David R. Dow is no stranger to the criminal justice system. As the founder and director of the Texas Innocence Network, which works to exonerate inmates who did not commit the crimes for which they were wrongfully convicted and the Juvenile and Capital Advocacy Project, Dow and his team have represented well over 100 death row inmates during their state and federal appeals. Dow’s job is often devastating but he continues this work because he believes that overturning erroneous decisions is possible.

In this Authorlink AUDIO interview, Dow talks about his debut novel, CONFESSIONS OF AN INNOCENT MAN, and explains why he feels the death penalty should be abolished, even for criminals like Ted Bundy and Charles Manson.

Dow also discusses why he switched from non-fiction writing to fiction and some of the challenges in his writing journey. 

When an evil act is committed, public perception of the suspect is often shaped by the accused person’s background, Dow believes. An accused who has committed other crimes is a bad guy; an upstanding member of the community is a good guy. But what happens when somebody who’s usually perceived as a “good guy”—maybe it’s a judge or police officer—is the one who does the terrible thing? In his heart-wrenching, chilling, psychological novel, out from Dutton on April 9, 2019, Dow questions the societal acceptance of responsibility and justice.

CONFESSIONS OF AN INNOCENT MAN’s protagonist, a Mexican-American chef, Rafael Zhettah is tried, convicted, and sentenced to death for the murder of his wife. Rafael’s story mimics many that Dow has seen in his work. When asked if the work he does sometimes makes him think about quitting, he says: “Whenever I think seriously about quitting, I can’t. Even contemplating walking away makes me feel guilty about abandoning these guys who have been abandoned by others for their entire lives.”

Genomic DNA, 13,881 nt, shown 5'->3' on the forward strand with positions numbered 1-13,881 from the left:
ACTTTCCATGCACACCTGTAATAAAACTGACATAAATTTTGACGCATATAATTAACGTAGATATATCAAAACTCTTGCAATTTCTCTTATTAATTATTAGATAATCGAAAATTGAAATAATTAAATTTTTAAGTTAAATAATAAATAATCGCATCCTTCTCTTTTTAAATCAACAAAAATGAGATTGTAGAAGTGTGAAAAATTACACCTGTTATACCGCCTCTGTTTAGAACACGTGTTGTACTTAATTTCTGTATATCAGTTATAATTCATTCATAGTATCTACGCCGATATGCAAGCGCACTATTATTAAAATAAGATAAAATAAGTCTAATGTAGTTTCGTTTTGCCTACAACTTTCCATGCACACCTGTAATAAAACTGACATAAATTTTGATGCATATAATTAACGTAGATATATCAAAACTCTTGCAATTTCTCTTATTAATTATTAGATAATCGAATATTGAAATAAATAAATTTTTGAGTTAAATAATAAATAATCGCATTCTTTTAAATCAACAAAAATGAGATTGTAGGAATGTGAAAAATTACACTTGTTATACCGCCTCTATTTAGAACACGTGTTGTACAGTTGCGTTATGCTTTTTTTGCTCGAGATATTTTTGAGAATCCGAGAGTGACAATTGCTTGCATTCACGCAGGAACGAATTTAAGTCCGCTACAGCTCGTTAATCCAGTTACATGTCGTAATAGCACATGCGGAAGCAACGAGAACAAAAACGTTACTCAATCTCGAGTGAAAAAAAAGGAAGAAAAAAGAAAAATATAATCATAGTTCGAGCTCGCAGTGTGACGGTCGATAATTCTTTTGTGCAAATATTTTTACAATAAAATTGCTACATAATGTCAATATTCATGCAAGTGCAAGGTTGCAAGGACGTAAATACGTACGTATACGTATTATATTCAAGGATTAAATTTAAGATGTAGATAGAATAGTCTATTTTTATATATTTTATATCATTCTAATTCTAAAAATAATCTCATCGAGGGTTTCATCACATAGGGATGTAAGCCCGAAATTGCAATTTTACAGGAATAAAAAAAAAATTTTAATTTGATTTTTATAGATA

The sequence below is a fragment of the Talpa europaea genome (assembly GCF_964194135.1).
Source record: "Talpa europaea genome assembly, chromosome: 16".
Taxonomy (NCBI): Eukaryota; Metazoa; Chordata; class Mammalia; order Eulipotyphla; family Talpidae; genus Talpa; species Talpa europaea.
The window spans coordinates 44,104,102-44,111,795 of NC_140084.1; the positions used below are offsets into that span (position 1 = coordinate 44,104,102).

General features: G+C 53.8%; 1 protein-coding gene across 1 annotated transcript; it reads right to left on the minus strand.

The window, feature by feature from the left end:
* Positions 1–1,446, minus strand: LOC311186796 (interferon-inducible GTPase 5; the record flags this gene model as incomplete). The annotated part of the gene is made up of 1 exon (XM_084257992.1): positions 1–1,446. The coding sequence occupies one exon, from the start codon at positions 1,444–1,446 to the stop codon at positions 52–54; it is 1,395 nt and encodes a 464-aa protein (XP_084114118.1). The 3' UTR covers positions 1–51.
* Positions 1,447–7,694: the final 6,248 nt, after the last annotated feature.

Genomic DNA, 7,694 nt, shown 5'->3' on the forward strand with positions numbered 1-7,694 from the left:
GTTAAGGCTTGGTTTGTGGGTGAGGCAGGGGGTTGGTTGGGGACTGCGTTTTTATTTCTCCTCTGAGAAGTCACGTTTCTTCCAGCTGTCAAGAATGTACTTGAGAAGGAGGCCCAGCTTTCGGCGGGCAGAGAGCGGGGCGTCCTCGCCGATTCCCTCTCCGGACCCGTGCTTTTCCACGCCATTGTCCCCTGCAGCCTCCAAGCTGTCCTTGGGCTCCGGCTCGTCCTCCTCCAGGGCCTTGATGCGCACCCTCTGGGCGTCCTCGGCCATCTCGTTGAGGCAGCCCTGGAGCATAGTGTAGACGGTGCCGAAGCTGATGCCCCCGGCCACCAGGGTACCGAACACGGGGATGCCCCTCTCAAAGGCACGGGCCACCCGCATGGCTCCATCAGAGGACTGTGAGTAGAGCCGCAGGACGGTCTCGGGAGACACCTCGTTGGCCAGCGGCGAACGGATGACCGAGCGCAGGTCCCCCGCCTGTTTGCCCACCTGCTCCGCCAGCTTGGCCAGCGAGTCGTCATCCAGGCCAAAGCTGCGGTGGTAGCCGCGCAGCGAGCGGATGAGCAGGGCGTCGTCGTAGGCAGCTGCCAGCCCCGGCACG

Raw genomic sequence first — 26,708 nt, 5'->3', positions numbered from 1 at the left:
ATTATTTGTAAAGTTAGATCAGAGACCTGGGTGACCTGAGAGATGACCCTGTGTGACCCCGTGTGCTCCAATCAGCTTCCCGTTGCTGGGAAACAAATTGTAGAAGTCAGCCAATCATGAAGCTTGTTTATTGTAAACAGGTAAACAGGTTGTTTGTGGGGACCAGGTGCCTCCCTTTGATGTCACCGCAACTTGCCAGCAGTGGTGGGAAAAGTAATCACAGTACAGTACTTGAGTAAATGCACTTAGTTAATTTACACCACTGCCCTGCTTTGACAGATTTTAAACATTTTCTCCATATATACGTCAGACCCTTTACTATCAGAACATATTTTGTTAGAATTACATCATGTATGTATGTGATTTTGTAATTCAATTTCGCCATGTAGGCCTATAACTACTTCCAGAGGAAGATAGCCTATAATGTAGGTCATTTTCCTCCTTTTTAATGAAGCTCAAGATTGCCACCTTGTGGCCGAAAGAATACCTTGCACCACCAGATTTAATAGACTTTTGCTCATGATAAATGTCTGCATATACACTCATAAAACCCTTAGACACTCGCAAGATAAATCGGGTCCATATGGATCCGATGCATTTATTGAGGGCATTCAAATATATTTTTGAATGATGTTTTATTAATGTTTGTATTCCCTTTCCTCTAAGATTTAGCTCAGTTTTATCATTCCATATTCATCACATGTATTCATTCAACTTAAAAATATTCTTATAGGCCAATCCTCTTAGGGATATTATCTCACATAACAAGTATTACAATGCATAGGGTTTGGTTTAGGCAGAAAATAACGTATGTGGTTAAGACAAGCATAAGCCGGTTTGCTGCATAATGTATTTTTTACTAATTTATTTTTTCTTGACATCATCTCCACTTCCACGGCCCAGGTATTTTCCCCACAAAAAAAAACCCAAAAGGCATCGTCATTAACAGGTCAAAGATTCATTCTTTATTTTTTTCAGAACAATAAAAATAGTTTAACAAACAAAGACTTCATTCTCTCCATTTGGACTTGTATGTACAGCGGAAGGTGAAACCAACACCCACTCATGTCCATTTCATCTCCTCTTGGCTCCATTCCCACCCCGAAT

In the audio interview, Dow gives his view about who actually commits evil crimes. If society held everyone responsible for his or her wrongful acts, many more people would find themselves in jail. Instead, we pinpoint certain crimes in our society—and certain people as well—and treat them as much worse than others, he believes.  

In his novel, CONFESSIONS OF AN INNOCENT MAN, Dow turns victim and perpetrator designations on their heads, and explores what happens when injustices occur to both those who are guilty as well as those who are innocent—with whom do we sympathize? Whom do we want to help.

The well-written book garnered front cover praise from fellow novelist and friend John Grisham. 

About the Author

Author David R. Dow with furry companions.

David R. Dow is the Cullen Professor at the University of Houston Law Center and the Rorschach Visiting Professor of History at Rice University. He teaches and writes in the areas of contracts, constitutional law and theory, first amendment, and death penalty law.

At the UH Law Center, Dow runs a death penalty clinic in which law students assist in the representation of inmates facing execution. Over the past twenty years, Dow and his team have represented more than one hundred death row inmates at every stage of their state and federal appeals. He is also the founder and director of Texas’s oldest innocence project, the Texas Innocence Network, an organization that uses UH law students to investigate claims of actual innocence brought by Texas prisoners. In 2014, he started theJuvenile and Capital Advocacy Project, which is also located at the UH Law Center.

The author of six books and scores of scholarly articles, Dow’s work also regularly appears in such popular publications as The New York Times, The Washington Post, The Houston Chronicle, and The Daily Beast (a more complete list is available on his c.v.).  His TED talk on the death penalty has been viewed more than three million times.

Dow’s critically acclaimed memoir, The Autobiography of an Execution, was a finalist for the National Book Critics Circle award and the winner of the 2010 Barnes & Noble Discover Award for nonfiction. His most recent book, Things I’ve Learned From Dying, was named by NPR as one of the best books of 2014.